Manvee Kumar Saidha, a law student at Christ University, Bangalore, India, discusses a recent gender discrimination case and its impact on equality in the Indian workforce...
Recently, the High Court of Kerala, India, in Treasa Josfine vs. State of Kerala invalidated an employment notification that invited only male candidates to apply for the permanent post of Safety Officer. The judgement, which determined that women cannot be denied employment on account of the appointment involving work during night hours, is a significant step in fueling true empowerment. In acknowledging the changing dynamics of professions, liberally construing protective provisions and (re)emphasizing the fundamental right to equality as enshrined in the Indian Constitution, the decision materializes the common aspiration of achieving gender parity in workplaces.
In this case, the petitioner, a graduate in Safety and Fire Engineering, was outright refused the opportunity to apply. Vide a notification issued by Kerala Minerals and Metals Ltd. – the respondents – a blanket ban was imposed on female participation in the appointment process itself. The petitioner challenged the notification on the ground that it was discriminatory and violative of Articles 14 (equality before law), 15 (prohibition of discrimination), and 16 (equality of opportunity in public employment) of the Indian Constitution.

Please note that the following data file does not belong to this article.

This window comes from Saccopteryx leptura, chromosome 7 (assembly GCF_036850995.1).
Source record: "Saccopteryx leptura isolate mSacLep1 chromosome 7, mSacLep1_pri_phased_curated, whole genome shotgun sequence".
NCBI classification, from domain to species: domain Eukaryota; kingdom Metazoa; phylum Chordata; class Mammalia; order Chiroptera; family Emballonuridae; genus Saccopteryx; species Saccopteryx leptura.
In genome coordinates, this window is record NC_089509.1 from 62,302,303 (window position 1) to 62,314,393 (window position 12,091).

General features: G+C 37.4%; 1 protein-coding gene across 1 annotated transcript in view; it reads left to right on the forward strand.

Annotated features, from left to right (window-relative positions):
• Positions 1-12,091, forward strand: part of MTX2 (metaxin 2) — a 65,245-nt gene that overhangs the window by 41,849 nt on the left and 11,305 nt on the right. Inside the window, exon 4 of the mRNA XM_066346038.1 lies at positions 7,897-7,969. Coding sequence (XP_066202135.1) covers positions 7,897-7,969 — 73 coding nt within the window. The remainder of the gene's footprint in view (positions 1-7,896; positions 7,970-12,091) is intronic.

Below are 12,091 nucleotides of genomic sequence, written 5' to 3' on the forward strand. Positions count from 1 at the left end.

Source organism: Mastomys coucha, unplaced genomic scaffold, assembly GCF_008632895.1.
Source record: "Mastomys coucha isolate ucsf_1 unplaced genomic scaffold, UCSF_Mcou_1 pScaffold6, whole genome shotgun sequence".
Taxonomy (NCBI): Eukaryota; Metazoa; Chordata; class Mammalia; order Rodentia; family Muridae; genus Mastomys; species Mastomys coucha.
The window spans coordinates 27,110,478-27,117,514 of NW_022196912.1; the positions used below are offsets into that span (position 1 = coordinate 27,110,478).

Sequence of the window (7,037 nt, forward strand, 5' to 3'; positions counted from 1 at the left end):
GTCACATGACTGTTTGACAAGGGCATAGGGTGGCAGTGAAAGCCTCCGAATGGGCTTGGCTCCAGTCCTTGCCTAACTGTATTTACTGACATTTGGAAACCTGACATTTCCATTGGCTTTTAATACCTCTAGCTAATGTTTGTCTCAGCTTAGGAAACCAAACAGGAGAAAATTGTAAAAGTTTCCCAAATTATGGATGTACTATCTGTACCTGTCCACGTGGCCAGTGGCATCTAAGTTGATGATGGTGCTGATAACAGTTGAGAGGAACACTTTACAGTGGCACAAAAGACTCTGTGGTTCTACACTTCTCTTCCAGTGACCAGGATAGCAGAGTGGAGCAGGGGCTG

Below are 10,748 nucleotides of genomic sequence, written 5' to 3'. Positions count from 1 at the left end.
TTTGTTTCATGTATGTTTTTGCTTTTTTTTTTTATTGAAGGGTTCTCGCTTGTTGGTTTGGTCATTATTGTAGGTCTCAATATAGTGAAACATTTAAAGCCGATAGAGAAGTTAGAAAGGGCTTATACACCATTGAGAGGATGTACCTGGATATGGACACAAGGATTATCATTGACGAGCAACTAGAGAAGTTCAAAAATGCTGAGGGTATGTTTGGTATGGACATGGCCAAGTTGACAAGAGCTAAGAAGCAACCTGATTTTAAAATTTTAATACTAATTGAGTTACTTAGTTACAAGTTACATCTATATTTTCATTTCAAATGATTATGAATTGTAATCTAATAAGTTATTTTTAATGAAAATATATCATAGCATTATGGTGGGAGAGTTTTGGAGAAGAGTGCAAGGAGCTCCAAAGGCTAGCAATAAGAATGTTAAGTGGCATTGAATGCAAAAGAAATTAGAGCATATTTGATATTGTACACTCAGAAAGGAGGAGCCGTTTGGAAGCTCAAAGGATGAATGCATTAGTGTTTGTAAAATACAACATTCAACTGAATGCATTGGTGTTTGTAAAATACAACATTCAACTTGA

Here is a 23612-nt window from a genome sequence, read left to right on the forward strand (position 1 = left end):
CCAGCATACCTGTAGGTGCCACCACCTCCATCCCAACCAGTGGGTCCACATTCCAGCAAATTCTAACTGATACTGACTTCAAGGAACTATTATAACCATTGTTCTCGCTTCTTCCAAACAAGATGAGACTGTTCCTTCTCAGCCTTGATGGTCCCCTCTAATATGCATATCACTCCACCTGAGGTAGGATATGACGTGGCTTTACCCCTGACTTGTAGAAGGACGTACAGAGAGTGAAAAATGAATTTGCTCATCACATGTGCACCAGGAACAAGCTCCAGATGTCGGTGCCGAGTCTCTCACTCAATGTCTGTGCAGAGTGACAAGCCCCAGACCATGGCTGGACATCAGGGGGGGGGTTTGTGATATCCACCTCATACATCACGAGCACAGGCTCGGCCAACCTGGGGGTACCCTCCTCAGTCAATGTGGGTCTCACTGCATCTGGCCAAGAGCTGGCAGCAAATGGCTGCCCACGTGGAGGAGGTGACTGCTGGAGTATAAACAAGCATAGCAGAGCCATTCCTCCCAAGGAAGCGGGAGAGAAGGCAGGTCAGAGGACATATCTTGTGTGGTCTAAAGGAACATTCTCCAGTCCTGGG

Female involvement was said to be withheld on account of the appointment requiring round-the-clock attention. The respondents sought defense under Section 66(1)(b) of the Indian Factories Act, 1948, which provides that women employees shall not be required or permitted to work except between 6 AM and 7 PM. The Court however held that the provision protected women from exploitation, and is intended to be beneficial and not directive. Accordingly, it must be operated as a welfare provision and not as an excuse to deny engagement to a woman “who does not require such protection anymore.” Deliberation was extended to the decision of Leela v. State of Kerala, which earlier in 2004 identified that the provision did not stand to deny opportunity or livelihood to women employees.
The verdict was a culmination of the comparison drawn between the time the legislation was enacted in 1948 and the present-day employment scenario. Justice Anu Sivaraman opined that the demanding societal roles of women and their increasing contribution in various economic spheres rendered them capable of facing such professional challenges. She highlighted that: